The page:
Texturing a fiberglass stock

Many fiberglass stocks have fairly slick surfaces.  Some have textured paint or webbing that allows positive gripping in slippery conditions.  Some, like McMillan Fiberglass Stocks, can be ordered from the factory with textured grip surfaces.  Some stocks are smooth.  In this post, I’m going to apply a textured epoxy grip surface to an HS Precision Remington 700 Police Synthetic Sniper (PSS) stock.

The stock shown in this post is a rescue.  I bought it off the internet in poor shape with big plans for its future.  It is a HS Precision Model PST012, the most popular stock they make.  It is finished in black paint with some texture speckles.  Other than these small bumps, it is a fairly slick stock.  Handling a rifle in this stock with wet or sweaty hands might be difficult.  To remedy this condition, I’ll apply textured surfaces to the pistol grip and fore end of the stock.

In the pictures above you can get a feel for the condition of the stock and what the paint texture looked like.

For this project I am using the following supplies from Brownells:

Before we begin, please take some time to read this disclaimer:

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Any modifications made to a firearm should be made by a licensed gunsmith. Failure to do so may void warranties and result in an unsafe firearm and may cause injury or death.

Modifications to a firearm may result in personal injury or death, cause the firearm to not function properly, or malfunction, and cause the firearm to become unsafe.

Prior to beginning work, it is important to determine which areas the texture should be applied to.  To prep the stock for the textured surface, the areas are degreased with alcohol and sanded with some 150 grit sandpaper.

I use 1″ and 2″ wide blue painter’s tape to layout the areas I plan on texturing.

To ease the transitions in the corners I cut a small radius with a razor blade.  I used a Sharpie cap as a guide.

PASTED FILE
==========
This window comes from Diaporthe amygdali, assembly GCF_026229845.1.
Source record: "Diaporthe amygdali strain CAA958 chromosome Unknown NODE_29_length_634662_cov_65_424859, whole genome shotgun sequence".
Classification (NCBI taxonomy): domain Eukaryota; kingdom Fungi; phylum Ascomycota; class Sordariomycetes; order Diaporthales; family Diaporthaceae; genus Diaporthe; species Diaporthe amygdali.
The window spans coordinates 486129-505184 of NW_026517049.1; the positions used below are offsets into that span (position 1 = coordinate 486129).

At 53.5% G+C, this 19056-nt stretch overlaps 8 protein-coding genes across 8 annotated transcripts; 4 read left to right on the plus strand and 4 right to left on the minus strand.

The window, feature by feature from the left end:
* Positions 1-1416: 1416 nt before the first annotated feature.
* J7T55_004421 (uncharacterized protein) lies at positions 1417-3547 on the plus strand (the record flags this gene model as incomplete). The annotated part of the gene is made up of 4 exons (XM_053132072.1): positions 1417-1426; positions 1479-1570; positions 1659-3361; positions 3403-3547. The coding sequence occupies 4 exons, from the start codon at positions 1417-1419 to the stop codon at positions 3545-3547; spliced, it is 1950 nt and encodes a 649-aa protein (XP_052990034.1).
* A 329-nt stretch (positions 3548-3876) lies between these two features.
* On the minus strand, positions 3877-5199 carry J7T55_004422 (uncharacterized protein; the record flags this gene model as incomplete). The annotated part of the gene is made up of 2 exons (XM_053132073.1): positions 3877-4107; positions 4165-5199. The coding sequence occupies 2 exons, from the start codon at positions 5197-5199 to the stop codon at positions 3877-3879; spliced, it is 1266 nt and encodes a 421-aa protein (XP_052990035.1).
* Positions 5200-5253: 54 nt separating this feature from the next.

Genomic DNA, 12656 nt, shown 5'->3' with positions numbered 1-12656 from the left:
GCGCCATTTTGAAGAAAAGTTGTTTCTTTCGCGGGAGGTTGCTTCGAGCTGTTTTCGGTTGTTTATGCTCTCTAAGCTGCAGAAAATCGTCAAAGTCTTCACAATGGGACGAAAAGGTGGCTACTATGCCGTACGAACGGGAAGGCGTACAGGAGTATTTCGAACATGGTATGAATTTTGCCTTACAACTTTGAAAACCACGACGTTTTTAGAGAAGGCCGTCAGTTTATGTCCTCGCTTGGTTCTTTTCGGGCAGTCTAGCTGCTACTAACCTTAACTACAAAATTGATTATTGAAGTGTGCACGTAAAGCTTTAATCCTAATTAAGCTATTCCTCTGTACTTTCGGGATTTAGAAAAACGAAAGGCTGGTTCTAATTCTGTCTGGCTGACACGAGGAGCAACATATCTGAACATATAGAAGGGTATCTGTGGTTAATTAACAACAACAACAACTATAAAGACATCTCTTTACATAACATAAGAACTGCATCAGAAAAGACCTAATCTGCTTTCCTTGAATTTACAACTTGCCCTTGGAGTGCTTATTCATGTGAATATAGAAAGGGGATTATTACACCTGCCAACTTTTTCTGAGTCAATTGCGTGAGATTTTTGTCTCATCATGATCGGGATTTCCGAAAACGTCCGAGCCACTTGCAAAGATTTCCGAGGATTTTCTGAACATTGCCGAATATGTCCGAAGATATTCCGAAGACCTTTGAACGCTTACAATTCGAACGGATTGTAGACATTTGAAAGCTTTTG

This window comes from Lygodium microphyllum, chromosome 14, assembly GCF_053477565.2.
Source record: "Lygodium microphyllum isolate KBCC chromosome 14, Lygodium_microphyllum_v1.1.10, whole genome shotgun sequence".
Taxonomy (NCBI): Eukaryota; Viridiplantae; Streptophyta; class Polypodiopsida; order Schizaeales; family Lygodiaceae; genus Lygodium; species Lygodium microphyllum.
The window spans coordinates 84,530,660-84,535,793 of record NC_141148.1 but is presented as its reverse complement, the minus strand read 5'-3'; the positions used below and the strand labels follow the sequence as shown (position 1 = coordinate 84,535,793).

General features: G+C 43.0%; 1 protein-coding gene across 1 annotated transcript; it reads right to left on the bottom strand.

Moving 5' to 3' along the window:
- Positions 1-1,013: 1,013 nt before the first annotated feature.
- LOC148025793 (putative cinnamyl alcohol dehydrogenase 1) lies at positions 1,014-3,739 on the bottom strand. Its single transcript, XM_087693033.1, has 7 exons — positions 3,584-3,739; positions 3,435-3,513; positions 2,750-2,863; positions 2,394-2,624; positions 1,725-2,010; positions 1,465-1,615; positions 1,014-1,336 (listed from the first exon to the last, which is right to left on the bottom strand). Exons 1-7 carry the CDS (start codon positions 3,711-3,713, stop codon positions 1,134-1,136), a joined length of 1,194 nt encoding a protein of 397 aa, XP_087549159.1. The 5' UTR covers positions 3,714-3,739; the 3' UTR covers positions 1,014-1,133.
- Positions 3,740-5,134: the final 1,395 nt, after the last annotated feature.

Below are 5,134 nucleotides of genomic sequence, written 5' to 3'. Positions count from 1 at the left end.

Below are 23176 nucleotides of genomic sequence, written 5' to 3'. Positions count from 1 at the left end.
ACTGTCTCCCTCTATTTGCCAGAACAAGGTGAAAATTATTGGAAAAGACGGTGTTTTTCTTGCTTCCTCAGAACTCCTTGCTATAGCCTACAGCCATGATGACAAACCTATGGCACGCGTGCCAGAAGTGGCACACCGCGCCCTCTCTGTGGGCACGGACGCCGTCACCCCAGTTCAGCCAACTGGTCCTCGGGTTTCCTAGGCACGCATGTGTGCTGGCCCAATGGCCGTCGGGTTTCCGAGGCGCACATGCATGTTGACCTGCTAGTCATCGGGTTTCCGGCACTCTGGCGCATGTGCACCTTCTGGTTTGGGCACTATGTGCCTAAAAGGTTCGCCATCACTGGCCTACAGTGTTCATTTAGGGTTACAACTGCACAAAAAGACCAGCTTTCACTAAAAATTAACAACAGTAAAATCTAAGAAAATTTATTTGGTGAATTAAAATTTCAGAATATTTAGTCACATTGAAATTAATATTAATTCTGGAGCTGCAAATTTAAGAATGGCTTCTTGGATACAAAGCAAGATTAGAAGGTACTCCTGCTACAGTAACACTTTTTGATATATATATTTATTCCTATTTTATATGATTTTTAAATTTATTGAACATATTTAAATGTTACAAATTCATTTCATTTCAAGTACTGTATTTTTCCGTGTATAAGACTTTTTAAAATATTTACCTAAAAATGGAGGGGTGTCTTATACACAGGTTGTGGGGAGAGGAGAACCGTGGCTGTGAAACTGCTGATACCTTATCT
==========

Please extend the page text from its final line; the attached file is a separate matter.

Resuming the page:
Masking the pistol grip area is a little more involved.  Since the blue painter’s taper won’t bend smoothly with the contours in the stock.  I mask off the the edges of the pistol grip areas with 1/4″ 3M fine line tape.  This is a specialty product from the automotive painting industry that works very well.  I mask the front edge of the pistol grip. I don’t like texture on the front, only the sides.

I like to use Marine-tex epoxy on my fiberglass stocks.  It is easy to work with, clean up and machine.

This is how I plan on working on the stock, I grabbed the muzzle break in the vise so I can rotate the entire rifle around when I work on it.  I always leave a garbage can under the work when I am using epoxy.

I use a wooden stock to spread the epoxy evenly over the areas I’d like to texture.

After everything has an even layer of epoxy, it is time to texture it.  Back when I used Steel bed, I would wait a couple of hours and use a tongue depressor for this.  With Marine-tex, I just use my finger in a disposable glove.

Once the surfaces are textured, it is time to CAREFULLY remove the tape.  Slow and steady is the secret here.  I use a wet finger to carefully blend the edges.

The textured rifle is left to cure in the vice for at least 24 hours.

The dry textured surfaces are fairly sharp to the touch.  I break the sharp edges with a file and abrasive cloth.

A coat of paint (tan Duracoat– not a big fan of the color) and we are ready for the range!  The textured stock handles great!

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